For a robust, redundant and highly available vCloud Cell design, a solid Load Balancer fronting the platform is a must. The Citrix NetScalers are  impressive appliances and are an excellent addition to any vCloud implementation.

SharePoint 2010 Web UI Timeout Creating Web Application: Quick Fix

Had a really interesting issue with a large SharePoint Farm instance we host… over the last couple of days when we tried to create a new Web Application the task was failing on the SharePoint Farm members. While being initially thrown off by a couple permission related event log entries for SharePoint Admin database access there was no clear indication of the problem or why it starting happening after weeks of no issues.

The symptoms being experienced was that from the Central Admin Web Site ->; Application Management ->; Manage Web Application page, creating a New Web Application would eventually return what looked like a HTTP timeout error. Looking at Central Admin page on both servers, it showed the Web Application as being present and created and the WSS file system was in place on both servers…however the IIS Application Pool and Website where only created on the server that ran the initial New Web Application. What’s better is that there where not event logs or SharePoint logs that logged the issue or cause.


In an attempt to try and see a little more verbose logging during the New Web Application process I ran up the new-SPWebApplication PowerShell command below:

New-SPWebApplication -Name “” -Port 443 -HostHeader “” -URL “” -ApplicationPool “” -ApplicationPoolAccount (Get-SPManagedAccount “DOMAIN\spAppPoolAcc”) -DatabaseServer MSSQL-01 -DatabaseName WSS_Content_Site -SecureSocketsLayer:$yes -Verbose

While the output wasn’t as verbose as I had expected, to my surprise the Web Application was created and functional on both servers in farm. After a little time together with Microsoft Support (focusing on permissions as the root cause for most of the time) we modified the Shutdown Time Limit setting under the Advanced Settings of the SharePoint Central Admin Application pool:


The Original value is set to 90 seconds by default. We raised this to 300 and tested the New Web Application function from the Web UI which this time was able to complete successfully. While it does make logical sense that a HTTP timeout was happening, the SharePoint farm wasn’t overly busy or under high resource load at the time, but still wasn’t able to complete the request in 90 seconds.

One to modify for all future/existing deployments.

The Backup Delusion – Part 1

Ill put this right out there! I would rather live in a world without Backup and Recovery. I have burnt countless hours and hair follicles working my way through and trying to tame backup application platforms. Unfortunately we have not reached a point whereby the technology we use is reliable and resilient enough to prevent failures and with that we backup and sometimes we recover.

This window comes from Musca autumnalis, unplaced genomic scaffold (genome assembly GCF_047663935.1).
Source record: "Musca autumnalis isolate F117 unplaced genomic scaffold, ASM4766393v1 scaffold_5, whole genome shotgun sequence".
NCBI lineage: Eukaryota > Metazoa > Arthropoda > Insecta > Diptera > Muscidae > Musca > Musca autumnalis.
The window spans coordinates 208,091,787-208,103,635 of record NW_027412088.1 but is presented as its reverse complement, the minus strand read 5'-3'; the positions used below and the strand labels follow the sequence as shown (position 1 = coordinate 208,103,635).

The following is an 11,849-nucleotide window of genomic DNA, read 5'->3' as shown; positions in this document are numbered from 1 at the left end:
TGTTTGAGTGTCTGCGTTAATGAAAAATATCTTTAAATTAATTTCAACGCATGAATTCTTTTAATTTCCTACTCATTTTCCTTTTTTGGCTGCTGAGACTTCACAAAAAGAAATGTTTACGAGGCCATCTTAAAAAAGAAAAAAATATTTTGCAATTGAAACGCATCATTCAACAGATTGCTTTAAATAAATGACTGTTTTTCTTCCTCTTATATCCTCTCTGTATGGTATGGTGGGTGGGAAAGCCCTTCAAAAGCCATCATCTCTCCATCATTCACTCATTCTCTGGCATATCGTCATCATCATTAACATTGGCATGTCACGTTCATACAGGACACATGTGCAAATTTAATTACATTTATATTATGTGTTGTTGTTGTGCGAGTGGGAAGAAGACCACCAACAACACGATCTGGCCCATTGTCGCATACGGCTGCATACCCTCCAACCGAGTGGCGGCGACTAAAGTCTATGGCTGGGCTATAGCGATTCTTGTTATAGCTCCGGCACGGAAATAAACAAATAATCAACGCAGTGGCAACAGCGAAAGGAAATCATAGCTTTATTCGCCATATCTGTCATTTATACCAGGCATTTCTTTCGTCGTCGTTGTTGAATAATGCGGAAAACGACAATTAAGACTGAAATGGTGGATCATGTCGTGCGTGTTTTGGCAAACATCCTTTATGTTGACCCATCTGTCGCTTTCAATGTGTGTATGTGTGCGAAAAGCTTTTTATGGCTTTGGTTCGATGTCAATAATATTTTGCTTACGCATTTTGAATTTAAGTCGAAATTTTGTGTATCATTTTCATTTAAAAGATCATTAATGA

Historically companies and service providers have relied on tape backups to protect their mission critical data, but with the advent of the digital age and to a lesser extent virtualization we find ourselves in an opposing world of increasing resource density and efficiency and â Big Data. Tape drives, while still in use by some have given way to disk based backup systems and applications have failed to keep pace with the change.

I’ve had the misfortune of dealing with a large number of backup applications over the past couple of years and very few, if any have lived up to expectation. From poor Application Support (sometimes waiting a year to support a new platform after release) to products that staggeringly cant recover data it claims to have backed up successfully. The amount of man hours I see being burnt by onsite techs and senior engineers on backend and client side issues is mind boggling. I would be very interested to see the $$ value Backup applications suck out of service providers and businesses alone! The amount of times I’ve heard a tech or sales person try to explain to a customer that, while we had the backup, and it appeared to be working, we couldn’t recover your data…sorry about that!

And as I currently try to truncate 500GB worth of Exchange Server logs (on a Virtual Server that had a 300GB SnapShot go out of control and consume all datastore space, resulting in VM failure) due to a new version of a product that previously performed the function, but now does not until a future patch, I ponder what makes a good backup application? Im also wondering if traditional backup applications are the way to go? Do we still need to provide an application? Does that application need to cover all requirements?

Traditionally a backup Application needed to cover the following:

–  Agent Compatibility/Deployment

–  Application Awareness via API/VSS

–  File Level Backup Options

–  Bare Metal Recovery of Physical Servers

Throw Virtualization into the mix and you need to cover the following:

–  Agentless Backup Options

–  Multi-Platform Support (?)

–  Change Block Tracking

– Offsite Backup Options

Now throw in Operational Requirements and Expectations to cover the following:

–  Cost of licensing Application and vendor royalties

–  Cost of backend storage and ongoing costs of data sprawl

–  Requirement for storage efficiencies through enhanced compression and de-dupe

–  Proven stability and scalability

–  Minimal Engineering and ongoing Management time

And lastly, throw in business/client expectations to cover the following:

–  Relative value for money“ I want the world, but dont want to pay for it.

–  100% Faith in Product being delivered “ You said it would work!

–  Fast Backup and Recover Times “ I need that file from 18 months ago now!

–  Expectation that Application backups up everything “ This is my DR right?

–  Offsite Backup Options “ To the Cloud! Its safer up there I hear?

Ok, so I might have listed out some pent up frustration drawn from client interactions for that last part…but the question remains…is there a product that ticks all those boxes? And while vendors will have you believe the marketing FUD, I have yet to find a product that does…and I would argue that no product will ever meet all requirements. We are about to enter the post PC era, and while debatable in some (Redmond) circles the truth is that we have seen the landscape of data and how it’s stored and accessed shift …and with that current backup applications and the platforms they sit upon simply cant cope with the change.

So what do we have at our disposals to cope with this change? What vendor will release that ‘Silver Bullet’ application that solves all our issues? I don’t believe there will ever be one application that covers all bases…but there are certainly new applications and technologies that backup and control data which are emerging or are close to release. In Part 2 I’ll go through these and try to (not solve) work through what would be suitable for the foreseeable future in data backup and recovery and introduce the often misinterpreted concept of DRaaS.

The BackupDelusion – Part 2